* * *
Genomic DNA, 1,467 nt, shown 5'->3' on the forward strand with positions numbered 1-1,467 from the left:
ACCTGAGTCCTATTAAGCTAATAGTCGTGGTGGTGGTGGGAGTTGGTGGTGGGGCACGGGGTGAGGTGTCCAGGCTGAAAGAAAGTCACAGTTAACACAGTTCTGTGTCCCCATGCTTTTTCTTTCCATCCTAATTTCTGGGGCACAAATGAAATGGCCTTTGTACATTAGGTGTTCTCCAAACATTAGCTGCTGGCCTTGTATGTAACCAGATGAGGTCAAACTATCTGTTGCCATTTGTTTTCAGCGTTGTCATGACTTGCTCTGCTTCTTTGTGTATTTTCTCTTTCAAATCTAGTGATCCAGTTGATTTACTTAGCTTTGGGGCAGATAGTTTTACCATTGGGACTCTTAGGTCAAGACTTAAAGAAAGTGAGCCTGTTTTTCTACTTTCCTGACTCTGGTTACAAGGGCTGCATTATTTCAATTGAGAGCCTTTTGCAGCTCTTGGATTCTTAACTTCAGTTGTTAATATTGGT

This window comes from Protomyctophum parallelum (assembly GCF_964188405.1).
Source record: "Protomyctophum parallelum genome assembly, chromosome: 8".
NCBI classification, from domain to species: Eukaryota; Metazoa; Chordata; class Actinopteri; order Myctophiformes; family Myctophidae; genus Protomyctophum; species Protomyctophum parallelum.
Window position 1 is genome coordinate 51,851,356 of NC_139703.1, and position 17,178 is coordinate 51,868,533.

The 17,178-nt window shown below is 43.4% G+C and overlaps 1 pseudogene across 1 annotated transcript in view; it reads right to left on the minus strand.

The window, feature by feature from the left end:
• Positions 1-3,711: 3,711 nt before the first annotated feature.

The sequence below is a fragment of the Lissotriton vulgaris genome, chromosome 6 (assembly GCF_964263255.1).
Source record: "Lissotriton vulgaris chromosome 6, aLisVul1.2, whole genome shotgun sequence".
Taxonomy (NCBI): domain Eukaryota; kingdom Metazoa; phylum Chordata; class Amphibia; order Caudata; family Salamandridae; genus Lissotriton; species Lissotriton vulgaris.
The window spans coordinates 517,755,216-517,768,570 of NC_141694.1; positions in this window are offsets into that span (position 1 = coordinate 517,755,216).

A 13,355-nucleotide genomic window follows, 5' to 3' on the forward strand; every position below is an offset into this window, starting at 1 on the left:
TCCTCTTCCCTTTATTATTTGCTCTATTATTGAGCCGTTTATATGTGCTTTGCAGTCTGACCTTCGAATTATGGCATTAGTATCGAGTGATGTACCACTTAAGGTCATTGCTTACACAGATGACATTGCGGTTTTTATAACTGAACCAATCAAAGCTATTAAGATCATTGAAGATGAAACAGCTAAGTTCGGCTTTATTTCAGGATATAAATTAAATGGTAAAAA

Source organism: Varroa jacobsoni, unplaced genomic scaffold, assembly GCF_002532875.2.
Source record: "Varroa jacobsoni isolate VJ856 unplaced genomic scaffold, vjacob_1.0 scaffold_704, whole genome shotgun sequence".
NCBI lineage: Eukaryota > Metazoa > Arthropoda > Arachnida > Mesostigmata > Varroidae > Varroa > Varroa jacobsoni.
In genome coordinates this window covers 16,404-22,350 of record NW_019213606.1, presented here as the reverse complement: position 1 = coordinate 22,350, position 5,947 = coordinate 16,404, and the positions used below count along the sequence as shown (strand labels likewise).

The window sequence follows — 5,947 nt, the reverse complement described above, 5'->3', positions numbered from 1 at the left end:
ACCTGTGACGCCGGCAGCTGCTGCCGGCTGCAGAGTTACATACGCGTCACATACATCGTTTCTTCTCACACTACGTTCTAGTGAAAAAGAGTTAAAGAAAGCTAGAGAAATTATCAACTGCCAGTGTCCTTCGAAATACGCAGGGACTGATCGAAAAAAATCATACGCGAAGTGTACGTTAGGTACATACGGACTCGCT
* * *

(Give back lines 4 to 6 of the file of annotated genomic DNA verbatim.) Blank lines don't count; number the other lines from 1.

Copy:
Source record: "Protomyctophum parallelum genome assembly, chromosome: 8".
NCBI classification, from domain to species: Eukaryota; Metazoa; Chordata; class Actinopteri; order Myctophiformes; family Myctophidae; genus Protomyctophum; species Protomyctophum parallelum.
Window position 1 is genome coordinate 51,851,356 of NC_139703.1, and position 17,178 is coordinate 51,868,533.